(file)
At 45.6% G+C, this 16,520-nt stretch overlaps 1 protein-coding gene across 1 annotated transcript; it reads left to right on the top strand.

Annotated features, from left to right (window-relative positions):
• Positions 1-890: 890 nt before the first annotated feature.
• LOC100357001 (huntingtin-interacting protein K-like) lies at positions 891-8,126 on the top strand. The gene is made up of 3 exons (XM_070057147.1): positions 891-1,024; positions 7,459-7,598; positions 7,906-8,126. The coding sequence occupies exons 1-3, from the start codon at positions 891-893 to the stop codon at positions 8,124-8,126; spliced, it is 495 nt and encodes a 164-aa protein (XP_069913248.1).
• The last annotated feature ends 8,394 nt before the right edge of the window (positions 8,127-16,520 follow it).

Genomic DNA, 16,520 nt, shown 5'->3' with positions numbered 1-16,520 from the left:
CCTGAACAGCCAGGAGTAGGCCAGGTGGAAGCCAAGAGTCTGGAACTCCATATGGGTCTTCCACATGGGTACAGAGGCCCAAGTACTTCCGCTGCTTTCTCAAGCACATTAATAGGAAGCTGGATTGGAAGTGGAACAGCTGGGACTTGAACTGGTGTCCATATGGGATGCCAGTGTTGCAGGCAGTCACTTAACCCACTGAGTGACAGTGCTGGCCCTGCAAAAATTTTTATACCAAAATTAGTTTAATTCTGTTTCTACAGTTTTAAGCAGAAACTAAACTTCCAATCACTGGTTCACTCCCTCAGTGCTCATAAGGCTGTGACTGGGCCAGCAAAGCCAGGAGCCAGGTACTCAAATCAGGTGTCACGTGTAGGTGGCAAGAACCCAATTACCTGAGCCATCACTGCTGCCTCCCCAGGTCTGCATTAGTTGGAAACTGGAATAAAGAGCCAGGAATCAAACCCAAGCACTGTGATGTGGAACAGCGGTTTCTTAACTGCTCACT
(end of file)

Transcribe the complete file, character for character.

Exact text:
At 45.6% G+C, this 16,520-nt stretch overlaps 1 protein-coding gene across 1 annotated transcript; it reads left to right on the top strand.

Annotated features, from left to right (window-relative positions):
• Positions 1-890: 890 nt before the first annotated feature.
• LOC100357001 (huntingtin-interacting protein K-like) lies at positions 891-8,126 on the top strand. The gene is made up of 3 exons (XM_070057147.1): positions 891-1,024; positions 7,459-7,598; positions 7,906-8,126. The coding sequence occupies exons 1-3, from the start codon at positions 891-893 to the stop codon at positions 8,124-8,126; spliced, it is 495 nt and encodes a 164-aa protein (XP_069913248.1).
• The last annotated feature ends 8,394 nt before the right edge of the window (positions 8,127-16,520 follow it).

Genomic DNA, 16,520 nt, shown 5'->3' with positions numbered 1-16,520 from the left:
CCTGAACAGCCAGGAGTAGGCCAGGTGGAAGCCAAGAGTCTGGAACTCCATATGGGTCTTCCACATGGGTACAGAGGCCCAAGTACTTCCGCTGCTTTCTCAAGCACATTAATAGGAAGCTGGATTGGAAGTGGAACAGCTGGGACTTGAACTGGTGTCCATATGGGATGCCAGTGTTGCAGGCAGTCACTTAACCCACTGAGTGACAGTGCTGGCCCTGCAAAAATTTTTATACCAAAATTAGTTTAATTCTGTTTCTACAGTTTTAAGCAGAAACTAAACTTCCAATCACTGGTTCACTCCCTCAGTGCTCATAAGGCTGTGACTGGGCCAGCAAAGCCAGGAGCCAGGTACTCAAATCAGGTGTCACGTGTAGGTGGCAAGAACCCAATTACCTGAGCCATCACTGCTGCCTCCCCAGGTCTGCATTAGTTGGAAACTGGAATAAAGAGCCAGGAATCAAACCCAAGCACTGTGATGTGGAACAGCGGTTTCTTAACTGCTCACT